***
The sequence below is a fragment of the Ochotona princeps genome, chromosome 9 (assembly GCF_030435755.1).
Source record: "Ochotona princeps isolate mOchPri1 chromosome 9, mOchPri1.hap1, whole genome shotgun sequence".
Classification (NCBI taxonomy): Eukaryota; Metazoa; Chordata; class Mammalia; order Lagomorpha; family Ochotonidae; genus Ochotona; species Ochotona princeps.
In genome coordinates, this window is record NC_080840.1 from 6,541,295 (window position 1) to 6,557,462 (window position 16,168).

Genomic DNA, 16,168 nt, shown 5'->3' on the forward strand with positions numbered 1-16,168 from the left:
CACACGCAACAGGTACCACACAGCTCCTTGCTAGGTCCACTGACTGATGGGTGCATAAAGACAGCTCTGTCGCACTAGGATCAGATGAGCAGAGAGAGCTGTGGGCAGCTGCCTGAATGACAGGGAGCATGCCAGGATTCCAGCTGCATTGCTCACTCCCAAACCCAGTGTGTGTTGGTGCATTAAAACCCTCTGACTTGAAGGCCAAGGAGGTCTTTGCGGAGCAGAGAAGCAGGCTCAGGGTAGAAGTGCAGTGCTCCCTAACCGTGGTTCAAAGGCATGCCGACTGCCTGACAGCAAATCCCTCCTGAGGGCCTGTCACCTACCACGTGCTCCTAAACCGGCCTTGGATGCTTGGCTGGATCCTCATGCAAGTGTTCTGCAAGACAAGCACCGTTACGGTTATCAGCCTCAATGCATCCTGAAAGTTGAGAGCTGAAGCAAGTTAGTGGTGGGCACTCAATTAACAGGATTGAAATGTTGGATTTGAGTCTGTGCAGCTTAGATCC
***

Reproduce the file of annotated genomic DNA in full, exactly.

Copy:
The sequence below is a fragment of the Ochotona princeps genome, chromosome 9 (assembly GCF_030435755.1).
Source record: "Ochotona princeps isolate mOchPri1 chromosome 9, mOchPri1.hap1, whole genome shotgun sequence".
Classification (NCBI taxonomy): Eukaryota; Metazoa; Chordata; class Mammalia; order Lagomorpha; family Ochotonidae; genus Ochotona; species Ochotona princeps.
In genome coordinates, this window is record NC_080840.1 from 6,541,295 (window position 1) to 6,557,462 (window position 16,168).

Genomic DNA, 16,168 nt, shown 5'->3' on the forward strand with positions numbered 1-16,168 from the left:
CACACGCAACAGGTACCACACAGCTCCTTGCTAGGTCCACTGACTGATGGGTGCATAAAGACAGCTCTGTCGCACTAGGATCAGATGAGCAGAGAGAGCTGTGGGCAGCTGCCTGAATGACAGGGAGCATGCCAGGATTCCAGCTGCATTGCTCACTCCCAAACCCAGTGTGTGTTGGTGCATTAAAACCCTCTGACTTGAAGGCCAAGGAGGTCTTTGCGGAGCAGAGAAGCAGGCTCAGGGTAGAAGTGCAGTGCTCCCTAACCGTGGTTCAAAGGCATGCCGACTGCCTGACAGCAAATCCCTCCTGAGGGCCTGTCACCTACCACGTGCTCCTAAACCGGCCTTGGATGCTTGGCTGGATCCTCATGCAAGTGTTCTGCAAGACAAGCACCGTTACGGTTATCAGCCTCAATGCATCCTGAAAGTTGAGAGCTGAAGCAAGTTAGTGGTGGGCACTCAATTAACAGGATTGAAATGTTGGATTTGAGTCTGTGCAGCTTAGATCC